Endurance Skating

Training, Racing & LCHF Fueling For Skating And Endurance Sports

Heart Rate Monitoring: The Beat Is On

As a proponent of MAF and other heart-rate based training methodologies, I take my Heart Rate Monitor – or HRM as we all know them by – pretty seriously, I can tell you. I have been known to wear my HRM strap for days at a time, and have even managed to accidentally trigger the metal detector machine at Airport Security thanks to my reluctance to part with my HRM device…

HRMs these days come in a bewildering array of shapes and sizes, with all sorts of extra features, some of which are superfluous, and some which will be very useful, depending on what you want to get out of it. While this article is not intended to be a buying guide for HRMs (there are plenty of places you can read reviews), I will write about my experience with the HRMs systems that I have own so far, and the advantages and disadvantages of each.

Technology Arms Race

Once upon a time – and not that long ago as it happens, – it used to be pretty straightforward. HRMs were standalone devices from companies like Polar or Garmin that came as a 2-piece solution; a chest strap that would pick up the electrical impulse from your heart beat, and transmit the data to a wrist-mounted device, which would display (and if you were lucky enough record) your heart rate data – instant heartrate biofeedback. Then the forces of free market capitalism and technology went to work and we got innovations galore. The most useful development was the addition of GPS technology to offer an integrated HRM/GPS solution. This leveraged both  of these  technologies in a perfectly complementary way, so now you had information not just about the input – ie your work rate as measured by heart rate, but also the output – ie time, distance & pace. This was genius.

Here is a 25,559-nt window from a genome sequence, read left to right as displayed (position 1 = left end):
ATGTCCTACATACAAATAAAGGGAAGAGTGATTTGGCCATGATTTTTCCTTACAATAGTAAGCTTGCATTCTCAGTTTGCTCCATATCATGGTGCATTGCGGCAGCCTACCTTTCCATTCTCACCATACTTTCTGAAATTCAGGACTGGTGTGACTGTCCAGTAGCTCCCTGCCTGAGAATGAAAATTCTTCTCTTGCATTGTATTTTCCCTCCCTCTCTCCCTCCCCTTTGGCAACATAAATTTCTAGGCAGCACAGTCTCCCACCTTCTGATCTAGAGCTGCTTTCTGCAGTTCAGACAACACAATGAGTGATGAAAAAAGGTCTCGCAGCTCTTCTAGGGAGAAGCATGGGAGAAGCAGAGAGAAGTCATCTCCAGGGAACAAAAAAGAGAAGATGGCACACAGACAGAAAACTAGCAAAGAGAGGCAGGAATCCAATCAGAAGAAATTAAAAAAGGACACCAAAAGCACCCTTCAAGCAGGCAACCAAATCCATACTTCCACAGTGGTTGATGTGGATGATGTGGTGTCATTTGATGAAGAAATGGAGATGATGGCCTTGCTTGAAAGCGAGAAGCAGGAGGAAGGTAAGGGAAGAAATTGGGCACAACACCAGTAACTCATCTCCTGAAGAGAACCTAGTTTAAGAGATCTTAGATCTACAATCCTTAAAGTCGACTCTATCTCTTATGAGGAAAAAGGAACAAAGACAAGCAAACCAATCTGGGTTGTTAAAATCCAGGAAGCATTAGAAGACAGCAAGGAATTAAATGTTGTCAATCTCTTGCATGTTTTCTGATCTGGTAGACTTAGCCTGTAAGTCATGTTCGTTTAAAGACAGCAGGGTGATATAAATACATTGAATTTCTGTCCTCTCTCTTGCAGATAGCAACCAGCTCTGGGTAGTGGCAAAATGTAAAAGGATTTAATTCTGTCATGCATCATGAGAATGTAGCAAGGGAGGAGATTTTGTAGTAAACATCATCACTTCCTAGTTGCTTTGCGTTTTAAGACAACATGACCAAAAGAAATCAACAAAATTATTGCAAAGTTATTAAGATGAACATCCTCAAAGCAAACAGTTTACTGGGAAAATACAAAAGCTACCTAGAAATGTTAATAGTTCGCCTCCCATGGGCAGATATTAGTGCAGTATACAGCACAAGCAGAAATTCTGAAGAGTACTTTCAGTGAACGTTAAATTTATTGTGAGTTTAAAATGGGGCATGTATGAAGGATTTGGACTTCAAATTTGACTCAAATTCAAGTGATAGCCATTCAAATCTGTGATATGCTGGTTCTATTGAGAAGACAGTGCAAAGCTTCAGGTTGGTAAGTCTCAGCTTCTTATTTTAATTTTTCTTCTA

Now at the same time as this was happening in the standalone HRM/GPS/Sportswatch market, Smartphone technology was rapidly progressing. A few years ago a smartphone using G3/GPRS would have great difficulty being able to accurately track a cycle or a run through an urban area – for example, I remember taking my Garmin on a typical LFNS which would easily be able accurately be able to trace the route – right down to being able to see where I would place myself at junctions to block traffic, but the same route overlay recorded on a smartphone would be literally all over the place as the mobile data services would simply not be able to cope with the require level of accuracy – we are talking whole streets out! But progress in smartphone and mobile network technology progresses at a staggering rate… G3 and G4 data networks became standard, Blutooth Smart and Location Based Services (LBS) became standard and widely supported. Today, the “Location Based Services” on a smartphone is, to all field-testable limits, just as accurate as the standalone GPS system. A Blutooth HRM paired with Smartphone combo solution provides a very viable alternative to even the most advanced and expensive standalone unit – the Blutooth HRM providing feeding a commecial tracking app such as Strava or Runmeter with heart rate data. The apps are so feature rich that they actually typically exceed the amount of configurable options that a standalone unit will offer, and usually a fraction of the price – the software is infinitely upgradeable, as well as easier and more more practical to upgrade do than a firmware upgrade for a traditional unit. And of course, the beauty is that your HRM will work with just about any of the popular Apps! Don’t like Strava? Try Endomondo, or RunKeeper, or MapMyRun… or any number of other alternatives.  Today, standalone HRM/GPS devices and smartphone apps have a large overlap of functionality and to all intents and purposes vie for the same usage in the weekend-warrior’s biofeedback toolbox.

Pulse Oximetry: Gimmick or Breakthrough?

Despite the invaluable feedback they provide, many people and athletes are still put off by training by heart rate using a HRM, and one of the most commonly cited reasons is the impracticality of the chest strap. HRMs were always, until recently, a 2-piece solution – ie chest strap + display/recording device, whether that recording device was your wrist-mounted display or your smartphone.

However in the last 12-18 months we have seen single-piece strapless HRM devices coming onto the market. These devices sit on your wrist and display the data like a traditional watch, but instead of using a chest-strap to take your heart rate, it uses sensors mounted directly on the back of the watch, using “Pulse Oximetry” technology. For some people – noticeable those with boobies – being able to do away with the chest strap is something of a Godsend.